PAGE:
November is Native American History Month! Cue the sound of a trumpet heralding something important. I’d like to take the opportunity, with this article, to be able to direct you to books about and by Native peoples. These books matter. You ought to have them. However, don’t confine the use of books by and about Native people—or any other group—to a single day or month. We are here, it must be said, all year-round—just like everyone else. The following works for young adults should be read, displayed, and celebrated in every collection.
Joseph Marshall III’s (Sicanju Lakota) In the Footsteps of Crazy Horse (Abrams, 2015) is a road trip book. In it, a Lakota boy named Jimmy McClean is teased for the blue eyes and light brown hair he inherited from his white grandfather. His Lakota grandfather takes him on a road trip, teaching him about Crazy Horse—who also had light hair. Crazy Horse is known for his leadership during a period in history when his nation was under attack by the United States. In telling Jimmy about it, his grandfather is honest about the brutality, but not gratuitous. In this multilayered journey, Jimmy learns about his people, differing points of view, and his own identity, too. Consider promoting In the Footsteps of Crazy Horse as the school year winds down and kids and their families are thinking about road trips.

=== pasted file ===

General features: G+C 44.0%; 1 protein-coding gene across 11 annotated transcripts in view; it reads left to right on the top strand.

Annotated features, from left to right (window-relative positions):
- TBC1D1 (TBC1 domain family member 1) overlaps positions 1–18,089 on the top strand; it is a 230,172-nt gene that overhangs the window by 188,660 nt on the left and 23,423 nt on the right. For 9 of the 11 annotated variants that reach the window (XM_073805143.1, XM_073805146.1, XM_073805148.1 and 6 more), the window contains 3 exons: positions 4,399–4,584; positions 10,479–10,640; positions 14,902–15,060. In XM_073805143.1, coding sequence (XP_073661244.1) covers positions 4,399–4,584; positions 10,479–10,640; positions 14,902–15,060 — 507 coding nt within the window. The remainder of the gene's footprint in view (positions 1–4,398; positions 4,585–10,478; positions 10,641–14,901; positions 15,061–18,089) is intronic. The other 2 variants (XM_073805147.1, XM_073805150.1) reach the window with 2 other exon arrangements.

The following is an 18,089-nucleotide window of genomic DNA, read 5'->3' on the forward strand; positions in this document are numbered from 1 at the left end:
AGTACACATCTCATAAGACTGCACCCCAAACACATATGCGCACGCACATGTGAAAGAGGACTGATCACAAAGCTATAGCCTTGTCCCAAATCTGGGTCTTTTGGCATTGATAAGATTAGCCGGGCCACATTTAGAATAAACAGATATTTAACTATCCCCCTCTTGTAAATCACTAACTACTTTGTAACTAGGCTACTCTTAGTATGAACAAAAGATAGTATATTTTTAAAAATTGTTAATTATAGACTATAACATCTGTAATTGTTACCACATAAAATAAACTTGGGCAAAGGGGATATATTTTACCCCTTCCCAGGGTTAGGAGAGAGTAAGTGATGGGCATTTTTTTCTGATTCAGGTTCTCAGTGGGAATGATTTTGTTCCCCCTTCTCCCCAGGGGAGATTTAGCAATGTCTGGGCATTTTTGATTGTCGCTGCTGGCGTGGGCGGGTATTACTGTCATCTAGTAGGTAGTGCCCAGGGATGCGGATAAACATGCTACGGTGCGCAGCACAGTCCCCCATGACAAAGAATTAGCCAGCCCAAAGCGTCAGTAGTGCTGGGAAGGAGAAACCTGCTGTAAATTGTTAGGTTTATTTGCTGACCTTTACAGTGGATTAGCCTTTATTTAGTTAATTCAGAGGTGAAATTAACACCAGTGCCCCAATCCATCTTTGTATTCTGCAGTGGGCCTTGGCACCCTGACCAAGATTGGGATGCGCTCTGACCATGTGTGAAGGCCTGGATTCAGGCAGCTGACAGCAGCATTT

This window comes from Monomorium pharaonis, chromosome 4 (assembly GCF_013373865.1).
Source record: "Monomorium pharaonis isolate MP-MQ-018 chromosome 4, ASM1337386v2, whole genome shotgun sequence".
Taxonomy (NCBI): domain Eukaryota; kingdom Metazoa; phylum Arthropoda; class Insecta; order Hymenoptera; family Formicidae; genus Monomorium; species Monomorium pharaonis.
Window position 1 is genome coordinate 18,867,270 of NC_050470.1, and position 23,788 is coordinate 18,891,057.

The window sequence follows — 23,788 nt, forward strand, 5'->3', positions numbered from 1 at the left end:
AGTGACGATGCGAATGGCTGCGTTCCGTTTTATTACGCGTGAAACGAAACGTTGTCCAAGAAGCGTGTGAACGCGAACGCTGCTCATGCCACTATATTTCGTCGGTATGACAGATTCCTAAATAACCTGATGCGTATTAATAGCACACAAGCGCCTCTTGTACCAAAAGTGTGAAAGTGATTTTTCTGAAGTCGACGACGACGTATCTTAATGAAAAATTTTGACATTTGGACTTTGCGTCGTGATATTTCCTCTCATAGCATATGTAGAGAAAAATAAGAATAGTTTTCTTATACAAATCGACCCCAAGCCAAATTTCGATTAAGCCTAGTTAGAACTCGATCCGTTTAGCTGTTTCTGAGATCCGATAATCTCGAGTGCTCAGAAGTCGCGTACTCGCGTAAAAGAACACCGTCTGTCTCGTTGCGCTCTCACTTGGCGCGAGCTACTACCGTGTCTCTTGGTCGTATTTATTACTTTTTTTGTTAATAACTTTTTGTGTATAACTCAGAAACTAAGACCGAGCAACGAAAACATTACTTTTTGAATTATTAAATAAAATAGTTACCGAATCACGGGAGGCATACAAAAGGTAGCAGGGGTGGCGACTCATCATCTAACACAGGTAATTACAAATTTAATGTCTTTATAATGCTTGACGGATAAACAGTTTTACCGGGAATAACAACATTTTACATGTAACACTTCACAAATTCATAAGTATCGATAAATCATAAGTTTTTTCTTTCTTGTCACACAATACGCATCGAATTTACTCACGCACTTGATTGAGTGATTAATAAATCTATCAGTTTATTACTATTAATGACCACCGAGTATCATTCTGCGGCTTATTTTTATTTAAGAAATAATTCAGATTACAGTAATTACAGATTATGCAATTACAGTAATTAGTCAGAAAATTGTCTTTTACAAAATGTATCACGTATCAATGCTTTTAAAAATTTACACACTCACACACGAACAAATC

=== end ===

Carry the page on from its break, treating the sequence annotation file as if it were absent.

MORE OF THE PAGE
Another book that looks at Crazy Horse but is targeted at an entirely different audience is Erika T. Wurth’s (Apache/Chickasaw/Cherokee) Crazy Horse’s Girlfriend (Curbside Splendor, 2014). Set in the present day and aimed at readers at the adult end of YA, Wurth’s book isn’t about Crazy Horse. Instead, the author takes readers into the lives of urban Indians. Sex, drugs, pregnancy, and poverty stand out in this story about 16-year old Margaritte, but beneath all of that is the strong theme of perseverance—a perseverance that illustrates how Native people are very much a vibrant part of today’s society. Add it to readers’ advisory lists for those seeking books with frank depictions of life.